Faculty Sign Petition for Professors in Maryland

Rachael Franchini ‘19, Associate News Editor

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Nine Dickinson professors have signed a petition to reinstate two faculty members at Mount St. Mary’s University in Emmitsburg, Maryland, who were fired as a result of noncompliance with a controversial retention rate program instated by the university’s president. As of print time, a total of 8,494 professors from universities and colleges around the world have signed the petition.

The program, devised by Mount St. Mary’s President Simon Newman, was designed to dismiss 20-25 students in the class of 2019 in the first month of the fall 2015 semester prior to the mandatory submitting of class size to the federal government.  The motivation behind the program was to dismiss weak students before they could fail out of the college and affect its first year retention rate.

The two fired faculty were Ed Egan, campus newspaper adviser and prelaw program director, and Thane M. Naberhaus, a tenured philosophy professor. According to the petition to reinstate the professors, Egan was fired partly for his actions taken as student newspaper adviser, since the school newspaper first broke the stories leading to the controversy over the program.  Additionally, these faculty were fired without “any academic due process as required under AAUP [American Association of University Professors] guidelines” or ”customary standards of tenure,” according to the petition.

“The manner and circumstance of their dismissal raise serious questions about the respect given to moral conscience and intellectual freedom at Mount St. Mary’s,” the petition reads.  “As a university, it is bound by the standards that govern any university in respect to its faculty.”

The petition calls for the immediate reinstatement of the fired faculty members, and for the administration of the university to be held accountable for their actions.

One of the Dickinson professors who signed the petition was Carol Ann Johnston, professor of English.

“Retention is an important issue for all institutions of higher learning. When students enroll in a college, everyone’s goal is that they graduate with a degree. The institution should do its best to ensure that happens, which Dickinson certainly does,” Johnston stated.  “The professors were fired without due process, with President Newman giving the reason as disloyalty. When a professor has been at an institution for many years, he or she has a vested interest in the institution. Faculty with tenure, unlike other employees, are bound to an institution for life.  If a faculty member sees a behavior by representatives of the institution that is contrary to the goals of the institution as stated in its charter—or even an action that the professor judges would be detrimental to the institution—the professor has an obligation to speak out. Speaking from conscience is the loyal action, not silence.”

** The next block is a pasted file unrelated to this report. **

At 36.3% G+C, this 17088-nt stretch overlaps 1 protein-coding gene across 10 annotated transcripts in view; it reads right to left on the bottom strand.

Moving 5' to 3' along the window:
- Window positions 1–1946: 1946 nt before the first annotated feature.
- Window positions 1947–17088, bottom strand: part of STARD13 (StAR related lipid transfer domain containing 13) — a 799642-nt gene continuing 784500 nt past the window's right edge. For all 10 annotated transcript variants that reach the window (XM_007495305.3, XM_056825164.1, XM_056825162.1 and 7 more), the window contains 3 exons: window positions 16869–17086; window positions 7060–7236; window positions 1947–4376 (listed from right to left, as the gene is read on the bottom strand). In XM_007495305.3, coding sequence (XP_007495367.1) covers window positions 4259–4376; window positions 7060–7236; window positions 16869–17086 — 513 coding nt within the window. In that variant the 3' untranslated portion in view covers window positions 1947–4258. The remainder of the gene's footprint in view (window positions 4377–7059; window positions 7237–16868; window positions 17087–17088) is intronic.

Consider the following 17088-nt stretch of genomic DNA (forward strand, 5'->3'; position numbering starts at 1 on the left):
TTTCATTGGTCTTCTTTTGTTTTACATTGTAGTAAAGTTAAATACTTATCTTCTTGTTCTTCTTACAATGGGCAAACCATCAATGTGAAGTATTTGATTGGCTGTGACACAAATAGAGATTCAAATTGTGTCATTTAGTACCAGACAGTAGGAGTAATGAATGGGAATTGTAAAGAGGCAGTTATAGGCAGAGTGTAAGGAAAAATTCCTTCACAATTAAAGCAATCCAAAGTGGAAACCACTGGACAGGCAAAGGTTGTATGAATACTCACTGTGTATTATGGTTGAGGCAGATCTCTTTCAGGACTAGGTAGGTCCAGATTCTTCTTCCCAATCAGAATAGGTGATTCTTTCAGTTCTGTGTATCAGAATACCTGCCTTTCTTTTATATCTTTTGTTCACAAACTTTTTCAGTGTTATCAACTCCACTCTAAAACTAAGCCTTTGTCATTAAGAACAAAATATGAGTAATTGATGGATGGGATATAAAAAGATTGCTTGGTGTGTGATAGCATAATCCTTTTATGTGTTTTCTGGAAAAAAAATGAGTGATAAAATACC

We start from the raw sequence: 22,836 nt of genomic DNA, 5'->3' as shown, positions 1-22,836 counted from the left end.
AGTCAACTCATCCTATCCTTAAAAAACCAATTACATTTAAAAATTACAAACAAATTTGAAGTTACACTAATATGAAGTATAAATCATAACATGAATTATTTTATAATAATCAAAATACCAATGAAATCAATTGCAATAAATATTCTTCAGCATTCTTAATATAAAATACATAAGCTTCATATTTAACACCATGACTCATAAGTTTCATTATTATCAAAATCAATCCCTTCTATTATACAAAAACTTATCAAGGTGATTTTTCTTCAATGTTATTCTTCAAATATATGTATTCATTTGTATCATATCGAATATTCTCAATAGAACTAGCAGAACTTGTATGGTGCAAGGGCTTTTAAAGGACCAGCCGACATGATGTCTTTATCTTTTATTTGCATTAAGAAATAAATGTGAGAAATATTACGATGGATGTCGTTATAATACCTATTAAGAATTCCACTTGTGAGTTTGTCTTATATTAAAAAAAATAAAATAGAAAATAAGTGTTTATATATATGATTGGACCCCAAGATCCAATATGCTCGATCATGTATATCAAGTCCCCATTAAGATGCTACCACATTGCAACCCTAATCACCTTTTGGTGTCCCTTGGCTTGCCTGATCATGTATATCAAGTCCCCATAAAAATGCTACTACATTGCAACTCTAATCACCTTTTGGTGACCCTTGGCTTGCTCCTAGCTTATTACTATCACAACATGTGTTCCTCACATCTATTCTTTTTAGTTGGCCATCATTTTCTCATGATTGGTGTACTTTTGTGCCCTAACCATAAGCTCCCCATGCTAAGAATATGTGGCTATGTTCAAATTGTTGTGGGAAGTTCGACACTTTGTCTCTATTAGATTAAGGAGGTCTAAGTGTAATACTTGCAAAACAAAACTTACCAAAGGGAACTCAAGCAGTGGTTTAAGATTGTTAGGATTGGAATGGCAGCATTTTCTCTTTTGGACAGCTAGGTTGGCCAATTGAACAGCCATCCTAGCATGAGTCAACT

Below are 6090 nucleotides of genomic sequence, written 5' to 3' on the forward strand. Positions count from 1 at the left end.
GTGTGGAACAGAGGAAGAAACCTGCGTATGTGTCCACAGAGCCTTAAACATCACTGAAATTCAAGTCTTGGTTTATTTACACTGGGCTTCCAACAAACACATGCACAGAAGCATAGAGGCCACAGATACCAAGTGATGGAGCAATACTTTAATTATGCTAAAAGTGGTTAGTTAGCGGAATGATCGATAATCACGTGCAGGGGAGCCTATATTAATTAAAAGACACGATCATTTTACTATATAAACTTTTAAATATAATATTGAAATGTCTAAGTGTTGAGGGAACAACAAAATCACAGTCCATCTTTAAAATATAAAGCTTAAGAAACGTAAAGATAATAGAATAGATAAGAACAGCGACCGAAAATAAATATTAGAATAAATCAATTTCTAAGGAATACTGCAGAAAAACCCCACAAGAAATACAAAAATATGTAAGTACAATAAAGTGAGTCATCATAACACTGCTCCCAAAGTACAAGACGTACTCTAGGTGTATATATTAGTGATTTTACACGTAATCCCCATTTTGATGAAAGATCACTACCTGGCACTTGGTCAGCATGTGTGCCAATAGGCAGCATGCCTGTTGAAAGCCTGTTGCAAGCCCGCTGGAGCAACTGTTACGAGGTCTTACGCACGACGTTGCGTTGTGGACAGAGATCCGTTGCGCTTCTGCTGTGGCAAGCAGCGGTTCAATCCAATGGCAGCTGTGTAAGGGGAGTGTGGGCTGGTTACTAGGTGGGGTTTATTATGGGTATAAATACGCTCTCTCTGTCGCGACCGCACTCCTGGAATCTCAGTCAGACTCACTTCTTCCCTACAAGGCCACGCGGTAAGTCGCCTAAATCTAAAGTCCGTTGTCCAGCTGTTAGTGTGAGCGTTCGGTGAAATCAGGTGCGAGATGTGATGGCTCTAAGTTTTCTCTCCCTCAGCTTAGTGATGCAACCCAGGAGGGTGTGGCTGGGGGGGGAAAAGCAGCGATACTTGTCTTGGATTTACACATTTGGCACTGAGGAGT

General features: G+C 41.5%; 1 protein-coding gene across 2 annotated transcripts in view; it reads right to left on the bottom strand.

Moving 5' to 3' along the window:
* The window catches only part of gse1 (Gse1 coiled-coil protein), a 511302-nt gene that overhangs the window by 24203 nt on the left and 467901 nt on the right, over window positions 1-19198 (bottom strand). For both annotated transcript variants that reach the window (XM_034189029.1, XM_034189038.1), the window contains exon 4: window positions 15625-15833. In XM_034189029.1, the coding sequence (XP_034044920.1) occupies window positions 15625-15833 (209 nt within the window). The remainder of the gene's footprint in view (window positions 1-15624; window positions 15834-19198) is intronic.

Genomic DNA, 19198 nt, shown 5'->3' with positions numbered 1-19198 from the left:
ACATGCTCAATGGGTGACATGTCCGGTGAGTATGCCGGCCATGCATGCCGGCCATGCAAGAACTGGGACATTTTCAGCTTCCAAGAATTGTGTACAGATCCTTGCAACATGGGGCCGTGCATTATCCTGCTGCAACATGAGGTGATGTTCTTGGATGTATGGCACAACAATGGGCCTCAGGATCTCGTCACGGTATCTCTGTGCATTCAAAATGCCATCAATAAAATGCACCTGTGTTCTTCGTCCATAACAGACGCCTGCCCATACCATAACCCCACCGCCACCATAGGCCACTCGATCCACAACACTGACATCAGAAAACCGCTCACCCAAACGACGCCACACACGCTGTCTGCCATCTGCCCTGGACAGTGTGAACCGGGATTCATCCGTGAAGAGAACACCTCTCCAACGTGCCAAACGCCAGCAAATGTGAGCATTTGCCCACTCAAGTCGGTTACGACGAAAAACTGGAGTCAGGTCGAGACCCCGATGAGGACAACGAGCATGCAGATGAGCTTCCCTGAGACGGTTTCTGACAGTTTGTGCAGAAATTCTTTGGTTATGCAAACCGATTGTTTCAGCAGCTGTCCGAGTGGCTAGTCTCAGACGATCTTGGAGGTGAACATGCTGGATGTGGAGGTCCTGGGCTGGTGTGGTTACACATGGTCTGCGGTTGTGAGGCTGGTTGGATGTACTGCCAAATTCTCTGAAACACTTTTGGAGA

One of the most controversial aspects of the situation was Newman’s reference to struggling students as “cuddly bunnies” who needed to be “drown[ed].”  The student newspaper at Mount St. Mary’s quoted an email from Newman where he told professors that “you just have to drown the bunnies…put a Glock to their heads.”

“Referring to students as ‘bunnies’ that sometimes need to be either drowned or shot in the head is absurd and completely inappropriate,” said James Sias, assistant professor of Philosophy at Dickinson.  “But even aside from his insane choice of words, some of the other things he’s said in defense of the plan suggest very strongly that he does not think of students as people whose needs the school has an obligation to at least attempt to meet, but rather as mere numbers to be added or subtracted in whatever ways are necessary in order to meet some sort of quota.”

Joyce Bylander, vice president of Student Life, said that “Dickinson doesn’t weed students out” to improve its retention rate.

“First and foremost Dickinson only accepts students they believe can be successful here,” she stated.  “Then, the college puts in place a wide variety of resources and support systems to help students adjust to college both socially and academically…a strong faculty advising system, first-year seminars, college deans, RAs and First-year Mentors, the Writing Center and new Q Center, librarians and the Advising Center with peer tutors and Learning Support. Dickinson students through their own hard work and by accessing the resources provided are able to succeed. We are very proud of our retention rate.”

“Dickinson seeks to retain students from the moment they matriculate until they graduate,” Damon Yarnell, dean of Academic Advising said.  “If anything, the philosophy behind Dickinson’s approach appears to be the opposite of what the press has reported about St. Mary’s.  Rather than ‘weeding out’ new students who appear to be struggling, we work to connect with such students so we can help them assess any difficulties and provide appropriate support.  Our goal is to help all students meet Dickinson’s high academic standards.”

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